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Cataract Surgery | Apr 2016

Succeeding With Toric IOLs in High Astigmatism

Both leading acrylic IOL platforms now offer a full range of toric correction.

Although more than one-third of the population has greater than 1.00 D of astigmatism, toric IOLs represent only 7% of all IOLs implanted,1 so there is definitely room for growth. In patients with high amounts of astigmatism, a toric IOL offers the only chance of achieving spectacle independence for distance. Approximately 9% of the population has more than 2.00 D of astigmatism,2 and until recently, surgeons had few options to correct significantly more than 2.00 D.

Abbott Medical Optics has introduced three new cylinder powers (Table); these single-piece acrylic IOLs are now available to correct astigmatism ranging from 1.50 to 6.00 D or up to about 4.75 D at the corneal plane. Because there are differences between the toric IOL platforms and nontoric IOLs in general in terms of index of refraction and, for example, chromophore that might be detectable to the patient, many surgeons prefer to implant the same type of lens in both eyes of a given patient whether toric or not. For those who prefer Tecnis lenses (Abbott Medical Optics), as I do, the expanded range means we can proceed with our lens of choice knowing that we will later be able to match it for the second eye, regardless of the amount of astigmatism. Other toric options, including the STAAR Toric silicone plate lens (STAAR Surgical) and the Trulign modified plate haptic lens (Baush + Lomb) can correct up to about 2.50 D of astigmatism at the corneal plane.


I used the Tecnis with the highest cylinder power (ZCT600) on the first day it became available, and I have been obtaining excellent results with it since then, with about 90% of eyes having a UCVA 20/25 or better after surgery. Nearly 95% of the eyes that I have implanted with these lenses have had residual astigmatism of less than or equal to 0.50 D after cataract surgery. I have not had to explant or rotate any of the lenses.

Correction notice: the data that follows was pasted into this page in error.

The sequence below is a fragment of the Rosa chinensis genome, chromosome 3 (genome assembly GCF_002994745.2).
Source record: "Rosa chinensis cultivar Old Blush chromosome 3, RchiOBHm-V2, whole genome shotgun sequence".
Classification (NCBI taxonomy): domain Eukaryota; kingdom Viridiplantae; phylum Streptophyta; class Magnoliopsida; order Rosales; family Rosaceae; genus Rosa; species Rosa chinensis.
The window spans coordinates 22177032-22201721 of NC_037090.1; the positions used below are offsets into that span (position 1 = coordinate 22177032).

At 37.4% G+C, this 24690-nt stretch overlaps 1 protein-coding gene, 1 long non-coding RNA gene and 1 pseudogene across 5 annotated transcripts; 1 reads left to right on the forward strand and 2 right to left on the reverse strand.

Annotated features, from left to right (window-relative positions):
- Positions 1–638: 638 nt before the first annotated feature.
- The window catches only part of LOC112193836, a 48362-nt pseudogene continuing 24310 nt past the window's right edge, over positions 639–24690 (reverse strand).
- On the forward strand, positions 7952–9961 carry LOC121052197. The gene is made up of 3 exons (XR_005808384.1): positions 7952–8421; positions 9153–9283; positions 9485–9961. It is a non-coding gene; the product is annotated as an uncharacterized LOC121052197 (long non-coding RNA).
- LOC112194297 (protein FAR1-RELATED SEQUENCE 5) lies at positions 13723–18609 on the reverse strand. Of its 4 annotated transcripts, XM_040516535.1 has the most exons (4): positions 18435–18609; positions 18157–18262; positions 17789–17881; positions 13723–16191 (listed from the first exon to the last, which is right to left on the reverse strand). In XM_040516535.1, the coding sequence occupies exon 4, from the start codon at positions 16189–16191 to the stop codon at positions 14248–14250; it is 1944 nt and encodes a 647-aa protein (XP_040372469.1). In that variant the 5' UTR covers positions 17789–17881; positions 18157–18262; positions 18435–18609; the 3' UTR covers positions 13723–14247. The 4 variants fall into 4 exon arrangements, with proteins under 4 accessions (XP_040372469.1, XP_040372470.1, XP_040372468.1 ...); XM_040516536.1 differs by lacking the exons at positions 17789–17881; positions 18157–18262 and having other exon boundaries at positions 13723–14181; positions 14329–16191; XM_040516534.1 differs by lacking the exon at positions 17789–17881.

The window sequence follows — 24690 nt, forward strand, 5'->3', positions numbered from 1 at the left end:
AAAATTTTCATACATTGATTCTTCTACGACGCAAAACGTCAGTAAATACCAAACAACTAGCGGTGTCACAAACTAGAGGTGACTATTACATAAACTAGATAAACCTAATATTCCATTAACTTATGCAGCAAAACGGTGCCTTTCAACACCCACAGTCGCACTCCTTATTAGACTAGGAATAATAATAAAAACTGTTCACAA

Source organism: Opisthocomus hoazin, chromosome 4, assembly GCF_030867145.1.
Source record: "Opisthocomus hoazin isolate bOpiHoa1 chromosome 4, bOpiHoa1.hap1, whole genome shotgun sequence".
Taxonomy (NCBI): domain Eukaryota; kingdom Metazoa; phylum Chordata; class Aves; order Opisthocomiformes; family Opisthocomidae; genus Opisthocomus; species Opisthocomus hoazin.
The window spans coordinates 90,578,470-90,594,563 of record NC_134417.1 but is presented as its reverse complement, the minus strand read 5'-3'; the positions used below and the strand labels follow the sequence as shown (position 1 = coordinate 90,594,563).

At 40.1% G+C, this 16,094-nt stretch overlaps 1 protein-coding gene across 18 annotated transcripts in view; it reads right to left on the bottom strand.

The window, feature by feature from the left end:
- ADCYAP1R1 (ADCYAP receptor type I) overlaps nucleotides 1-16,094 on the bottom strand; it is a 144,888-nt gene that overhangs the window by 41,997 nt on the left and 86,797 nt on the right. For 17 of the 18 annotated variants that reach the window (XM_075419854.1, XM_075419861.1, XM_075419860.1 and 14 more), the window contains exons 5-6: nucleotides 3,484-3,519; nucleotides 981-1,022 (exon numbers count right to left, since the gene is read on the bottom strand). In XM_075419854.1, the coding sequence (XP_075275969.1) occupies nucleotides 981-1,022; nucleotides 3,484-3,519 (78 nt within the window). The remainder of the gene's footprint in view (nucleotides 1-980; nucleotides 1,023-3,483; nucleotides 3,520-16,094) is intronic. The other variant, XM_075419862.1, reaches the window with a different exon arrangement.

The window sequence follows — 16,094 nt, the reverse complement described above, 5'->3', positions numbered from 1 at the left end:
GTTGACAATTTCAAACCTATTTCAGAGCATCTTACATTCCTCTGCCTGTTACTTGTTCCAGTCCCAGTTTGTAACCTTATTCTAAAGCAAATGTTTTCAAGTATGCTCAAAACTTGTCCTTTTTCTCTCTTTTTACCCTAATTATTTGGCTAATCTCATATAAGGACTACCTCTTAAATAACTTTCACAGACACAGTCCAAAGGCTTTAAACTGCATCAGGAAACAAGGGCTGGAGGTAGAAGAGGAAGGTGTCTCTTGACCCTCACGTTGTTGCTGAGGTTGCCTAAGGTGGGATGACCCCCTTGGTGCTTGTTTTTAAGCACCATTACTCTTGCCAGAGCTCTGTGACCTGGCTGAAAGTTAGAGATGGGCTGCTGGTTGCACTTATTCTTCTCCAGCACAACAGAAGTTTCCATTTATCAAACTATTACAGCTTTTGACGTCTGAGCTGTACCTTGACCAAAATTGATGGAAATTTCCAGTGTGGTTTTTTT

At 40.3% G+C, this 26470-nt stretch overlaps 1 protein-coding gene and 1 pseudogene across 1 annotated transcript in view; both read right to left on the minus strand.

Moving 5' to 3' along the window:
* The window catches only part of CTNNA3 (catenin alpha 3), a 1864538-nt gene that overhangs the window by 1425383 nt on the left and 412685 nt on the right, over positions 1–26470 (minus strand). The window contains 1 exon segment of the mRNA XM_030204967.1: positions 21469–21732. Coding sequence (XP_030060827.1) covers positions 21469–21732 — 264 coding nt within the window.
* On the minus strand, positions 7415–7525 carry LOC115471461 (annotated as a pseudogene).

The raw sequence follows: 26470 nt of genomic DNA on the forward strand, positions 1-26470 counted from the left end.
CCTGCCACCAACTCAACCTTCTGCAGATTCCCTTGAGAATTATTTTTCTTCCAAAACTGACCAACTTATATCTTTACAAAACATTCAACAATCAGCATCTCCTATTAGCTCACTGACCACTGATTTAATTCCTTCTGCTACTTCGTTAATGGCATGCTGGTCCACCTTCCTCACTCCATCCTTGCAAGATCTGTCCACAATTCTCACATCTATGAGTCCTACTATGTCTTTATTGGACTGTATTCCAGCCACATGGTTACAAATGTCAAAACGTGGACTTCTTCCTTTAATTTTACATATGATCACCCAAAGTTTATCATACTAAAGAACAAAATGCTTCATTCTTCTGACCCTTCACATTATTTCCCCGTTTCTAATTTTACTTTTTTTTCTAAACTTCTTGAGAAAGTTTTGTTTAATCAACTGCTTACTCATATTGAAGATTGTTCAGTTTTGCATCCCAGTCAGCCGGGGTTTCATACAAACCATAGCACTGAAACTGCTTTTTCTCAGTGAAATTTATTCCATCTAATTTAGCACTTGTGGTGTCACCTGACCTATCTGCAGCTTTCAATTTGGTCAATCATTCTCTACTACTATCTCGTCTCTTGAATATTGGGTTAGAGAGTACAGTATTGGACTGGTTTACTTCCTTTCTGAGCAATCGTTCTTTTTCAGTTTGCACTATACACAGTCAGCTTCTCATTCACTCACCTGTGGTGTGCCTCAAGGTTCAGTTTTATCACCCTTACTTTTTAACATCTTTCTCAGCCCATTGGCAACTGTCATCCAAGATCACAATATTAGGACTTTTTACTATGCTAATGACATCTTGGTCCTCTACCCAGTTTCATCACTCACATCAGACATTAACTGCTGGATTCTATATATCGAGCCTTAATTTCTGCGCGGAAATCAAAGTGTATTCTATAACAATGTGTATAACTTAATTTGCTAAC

I recently performed surgery on a 67-year-old patient who had a manifest refraction of -5.75 +5.75 × 019 with keratometry readings of 41.25 D @ 109º and 45.00 D @ 19º OD and -8.50 +7.00 × 006 with keratometry readings of 41.25 @ 94º and 45.75 D @ 004º OS. I operated on the left eye first, and I implanted a +14.50 D ZCT600 lens. For the right eye, after using the toric calculator, I used a ZCT525 +18.00 D lens. The patient had less than 0.50 D of astigmatism postoperatively and was thrilled with the results after a lifetime of correction for the significant astigmatism she had. Any eye care professional can readily imagine what an impact correcting this much cylinder can have, just like prescribing glasses or contact lenses with this much astigmatism correction for the first time.

In addition, in my experience, the Tecnis Multifocal is a very stable lens that performs well in low light, owing to the low index of refraction and high Abbe number that are characteristic of this line of lenses. These features reduce chromatic aberration and help to maintain good contrast sensitivity and quality of vision in dim light. Practically speaking, I like that the entire Tecnis line of IOLs has exactly the same A-constant; it makes choosing the appropriate IOL power easy, even for a surgeon just getting started with toric lenses, high-cylinder toric IOLs, or multifocal IOLs.


Preoperatively, I always have a signficant level of suspicion of ocular pathology when there is high cylinder. It is important to ensure that the astigmatism is regular, especially in the central cornea, and to look carefully for corneal disease and ocular surface problems that could be contributing to or masquerading as high astigmatism. I prefer to use an advanced topography or anterior segment tomography device such as the Orbscan (Bausch + Lomb), Pentacam Comprehensive Eye Scanner (Oculus Surgical), or Visante (Carl Zeiss Meditec) to carefully evaluate the cornea.